With reference to industry body, Assocham’s numbers, India ranked third in the world – just after the US and the UK – when it comes to the number of tech startups.

IdeaLab 2018 is designed to prepare early stage startups to move into the entrepreneurial phase with VCs, entrepreneurs and experienced startups contributing to the platform. It has attracted more than 30 speakers from Malaysia, South Africa, Singapore, Scandinavia, USA, Denmark, India and many more.

Q&A: Interactive Session at IdeaLab 2018:

Q: How can we support failure?

Ajit Parulekar: every successful start-up has had many a brush with failures along the way. And there is always something to learn from every failure we encounter along the way.  Financially, there is a fair amount of support when it comes to failure. However culturally and socially support is not as forthcoming. Today however, the right kind of conversations are taking place and in the near future we should be able to see a more nurturing environment evolve both socially and culturally.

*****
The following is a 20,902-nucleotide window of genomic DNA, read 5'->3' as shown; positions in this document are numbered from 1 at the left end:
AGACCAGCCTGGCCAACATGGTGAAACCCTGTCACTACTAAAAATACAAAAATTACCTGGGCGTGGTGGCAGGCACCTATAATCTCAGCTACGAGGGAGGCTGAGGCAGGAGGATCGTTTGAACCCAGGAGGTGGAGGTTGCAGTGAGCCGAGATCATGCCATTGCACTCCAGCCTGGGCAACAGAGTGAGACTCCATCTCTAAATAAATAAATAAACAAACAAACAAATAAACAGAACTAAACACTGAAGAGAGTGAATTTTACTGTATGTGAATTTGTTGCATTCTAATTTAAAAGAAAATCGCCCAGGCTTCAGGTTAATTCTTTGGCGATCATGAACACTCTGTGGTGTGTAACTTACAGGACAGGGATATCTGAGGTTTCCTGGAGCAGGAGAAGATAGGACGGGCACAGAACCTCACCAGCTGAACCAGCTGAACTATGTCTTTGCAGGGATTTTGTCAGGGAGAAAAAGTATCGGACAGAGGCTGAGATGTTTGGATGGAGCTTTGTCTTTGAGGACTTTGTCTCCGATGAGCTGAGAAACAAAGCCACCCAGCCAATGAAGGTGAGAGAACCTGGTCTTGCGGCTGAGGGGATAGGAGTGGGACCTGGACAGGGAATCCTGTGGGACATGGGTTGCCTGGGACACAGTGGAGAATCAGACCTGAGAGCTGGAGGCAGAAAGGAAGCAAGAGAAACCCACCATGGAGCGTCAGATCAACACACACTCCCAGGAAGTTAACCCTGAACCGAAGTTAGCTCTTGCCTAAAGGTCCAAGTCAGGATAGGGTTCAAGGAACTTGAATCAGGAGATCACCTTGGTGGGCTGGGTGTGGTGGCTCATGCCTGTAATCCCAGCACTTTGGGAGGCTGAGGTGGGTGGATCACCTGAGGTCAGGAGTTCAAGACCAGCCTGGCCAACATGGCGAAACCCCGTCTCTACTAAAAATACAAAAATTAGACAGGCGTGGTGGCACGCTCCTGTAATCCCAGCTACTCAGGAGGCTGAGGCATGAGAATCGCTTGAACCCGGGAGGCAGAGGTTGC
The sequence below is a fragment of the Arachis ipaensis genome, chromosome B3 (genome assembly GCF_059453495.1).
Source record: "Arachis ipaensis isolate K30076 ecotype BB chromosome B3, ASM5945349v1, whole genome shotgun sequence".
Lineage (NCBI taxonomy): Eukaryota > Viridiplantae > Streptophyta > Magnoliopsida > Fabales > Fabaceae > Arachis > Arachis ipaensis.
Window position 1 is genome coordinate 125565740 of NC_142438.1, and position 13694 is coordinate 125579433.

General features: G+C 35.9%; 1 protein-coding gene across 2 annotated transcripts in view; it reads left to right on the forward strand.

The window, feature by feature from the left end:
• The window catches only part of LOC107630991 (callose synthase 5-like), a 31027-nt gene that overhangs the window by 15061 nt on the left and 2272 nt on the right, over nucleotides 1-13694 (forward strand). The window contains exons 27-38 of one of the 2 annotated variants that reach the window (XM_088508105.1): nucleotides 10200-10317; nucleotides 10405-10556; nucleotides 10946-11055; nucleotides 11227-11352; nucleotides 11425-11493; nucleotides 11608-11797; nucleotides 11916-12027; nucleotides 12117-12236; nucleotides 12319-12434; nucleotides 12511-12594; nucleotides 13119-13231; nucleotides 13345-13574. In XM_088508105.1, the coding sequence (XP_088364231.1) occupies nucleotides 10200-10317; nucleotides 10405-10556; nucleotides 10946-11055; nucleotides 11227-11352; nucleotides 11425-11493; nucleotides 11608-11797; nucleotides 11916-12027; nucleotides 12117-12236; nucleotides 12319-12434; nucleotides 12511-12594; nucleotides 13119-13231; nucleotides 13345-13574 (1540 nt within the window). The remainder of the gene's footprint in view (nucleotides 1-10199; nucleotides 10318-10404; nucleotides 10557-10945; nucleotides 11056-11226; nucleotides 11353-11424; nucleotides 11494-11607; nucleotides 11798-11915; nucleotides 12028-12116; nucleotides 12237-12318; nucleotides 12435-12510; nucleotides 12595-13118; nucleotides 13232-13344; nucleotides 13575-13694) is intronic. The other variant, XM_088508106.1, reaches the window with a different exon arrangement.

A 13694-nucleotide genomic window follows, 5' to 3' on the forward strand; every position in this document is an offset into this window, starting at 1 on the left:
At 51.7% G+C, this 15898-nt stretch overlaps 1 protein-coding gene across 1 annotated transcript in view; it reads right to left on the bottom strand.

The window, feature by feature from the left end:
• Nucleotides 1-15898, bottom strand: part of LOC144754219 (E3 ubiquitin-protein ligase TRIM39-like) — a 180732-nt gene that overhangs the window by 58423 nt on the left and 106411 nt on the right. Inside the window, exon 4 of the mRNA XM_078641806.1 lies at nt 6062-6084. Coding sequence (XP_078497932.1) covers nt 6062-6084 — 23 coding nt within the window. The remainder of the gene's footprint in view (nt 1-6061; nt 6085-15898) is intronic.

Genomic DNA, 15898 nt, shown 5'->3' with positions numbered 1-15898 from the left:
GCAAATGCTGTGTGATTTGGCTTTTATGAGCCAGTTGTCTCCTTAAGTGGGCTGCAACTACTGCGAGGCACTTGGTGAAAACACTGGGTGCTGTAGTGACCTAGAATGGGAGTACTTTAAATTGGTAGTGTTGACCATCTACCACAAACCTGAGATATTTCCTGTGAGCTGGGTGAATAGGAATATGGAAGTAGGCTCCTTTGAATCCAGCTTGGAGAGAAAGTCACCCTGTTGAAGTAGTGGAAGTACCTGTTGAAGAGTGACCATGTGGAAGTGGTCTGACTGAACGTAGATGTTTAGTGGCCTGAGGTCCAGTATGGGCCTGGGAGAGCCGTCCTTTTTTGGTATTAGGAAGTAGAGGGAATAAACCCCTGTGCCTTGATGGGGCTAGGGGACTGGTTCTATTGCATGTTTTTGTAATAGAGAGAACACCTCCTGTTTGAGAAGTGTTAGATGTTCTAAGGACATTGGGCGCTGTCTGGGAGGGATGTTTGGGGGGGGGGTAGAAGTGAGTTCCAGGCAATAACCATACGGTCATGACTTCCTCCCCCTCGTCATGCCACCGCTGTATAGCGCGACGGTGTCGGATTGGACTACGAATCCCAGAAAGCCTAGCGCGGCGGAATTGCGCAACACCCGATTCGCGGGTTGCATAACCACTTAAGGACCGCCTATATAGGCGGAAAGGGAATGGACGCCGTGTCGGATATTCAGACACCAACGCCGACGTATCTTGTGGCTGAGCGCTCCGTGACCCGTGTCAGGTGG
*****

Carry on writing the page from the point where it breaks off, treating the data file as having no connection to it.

Q: There seems to be too many conversations around tech start-ups with everyone wanting to jump onto the teach start-up bandwagon. Are we overdoing it?

Ajit Parulekar: 20 years ago dot com was the buzz work. 10 years ago when mining in Goa was at its peak everyone wanted a slice of the pie. Presently technology start-ups are the buzz word. It also involves low investment as compared to other sectors. Most of the budding entrepreneurs want success and they want it fast. There is a dream but there is also low investment. It’s part of the process.